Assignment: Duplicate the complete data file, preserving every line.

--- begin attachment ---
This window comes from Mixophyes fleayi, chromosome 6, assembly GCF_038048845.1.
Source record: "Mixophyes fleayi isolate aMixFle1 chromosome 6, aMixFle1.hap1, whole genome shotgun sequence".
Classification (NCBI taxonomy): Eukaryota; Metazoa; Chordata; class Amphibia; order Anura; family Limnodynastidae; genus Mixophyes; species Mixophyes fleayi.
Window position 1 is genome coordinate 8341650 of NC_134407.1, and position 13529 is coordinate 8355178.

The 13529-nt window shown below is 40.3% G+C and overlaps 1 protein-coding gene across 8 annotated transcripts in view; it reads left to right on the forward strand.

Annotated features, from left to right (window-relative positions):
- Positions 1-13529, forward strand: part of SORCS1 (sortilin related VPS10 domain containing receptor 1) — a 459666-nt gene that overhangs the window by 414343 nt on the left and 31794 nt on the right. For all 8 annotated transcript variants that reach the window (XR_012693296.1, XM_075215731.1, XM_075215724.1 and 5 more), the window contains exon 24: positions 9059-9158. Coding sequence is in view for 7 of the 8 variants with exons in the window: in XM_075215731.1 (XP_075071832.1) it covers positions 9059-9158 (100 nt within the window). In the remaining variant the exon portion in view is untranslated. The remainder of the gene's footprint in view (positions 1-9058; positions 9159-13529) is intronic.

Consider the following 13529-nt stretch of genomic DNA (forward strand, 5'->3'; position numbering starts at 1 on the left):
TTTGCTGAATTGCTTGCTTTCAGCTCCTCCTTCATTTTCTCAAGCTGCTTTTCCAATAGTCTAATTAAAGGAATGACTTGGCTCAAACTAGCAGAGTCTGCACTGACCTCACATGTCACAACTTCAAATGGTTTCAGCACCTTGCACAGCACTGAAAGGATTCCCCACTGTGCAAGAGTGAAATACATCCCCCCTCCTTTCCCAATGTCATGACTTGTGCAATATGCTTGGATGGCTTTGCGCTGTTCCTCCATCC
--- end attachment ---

This window comes from Mixophyes fleayi, chromosome 6, assembly GCF_038048845.1.
Source record: "Mixophyes fleayi isolate aMixFle1 chromosome 6, aMixFle1.hap1, whole genome shotgun sequence".
Classification (NCBI taxonomy): Eukaryota; Metazoa; Chordata; class Amphibia; order Anura; family Limnodynastidae; genus Mixophyes; species Mixophyes fleayi.
Window position 1 is genome coordinate 8341650 of NC_134407.1, and position 13529 is coordinate 8355178.

The 13529-nt window shown below is 40.3% G+C and overlaps 1 protein-coding gene across 8 annotated transcripts in view; it reads left to right on the forward strand.

Annotated features, from left to right (window-relative positions):
- Positions 1-13529, forward strand: part of SORCS1 (sortilin related VPS10 domain containing receptor 1) — a 459666-nt gene that overhangs the window by 414343 nt on the left and 31794 nt on the right. For all 8 annotated transcript variants that reach the window (XR_012693296.1, XM_075215731.1, XM_075215724.1 and 5 more), the window contains exon 24: positions 9059-9158. Coding sequence is in view for 7 of the 8 variants with exons in the window: in XM_075215731.1 (XP_075071832.1) it covers positions 9059-9158 (100 nt within the window). In the remaining variant the exon portion in view is untranslated. The remainder of the gene's footprint in view (positions 1-9058; positions 9159-13529) is intronic.

Consider the following 13529-nt stretch of genomic DNA (forward strand, 5'->3'; position numbering starts at 1 on the left):
TTTGCTGAATTGCTTGCTTTCAGCTCCTCCTTCATTTTCTCAAGCTGCTTTTCCAATAGTCTAATTAAAGGAATGACTTGGCTCAAACTAGCAGAGTCTGCACTGACCTCACATGTCACAACTTCAAATGGTTTCAGCACCTTGCACAGCACTGAAAGGATTCCCCACTGTGCAAGAGTGAAATACATCCCCCCTCCTTTCCCAATGTCATGACTTGTGCAATATGCTTGGATGGCTTTGCGCTGTTCCTCCATCC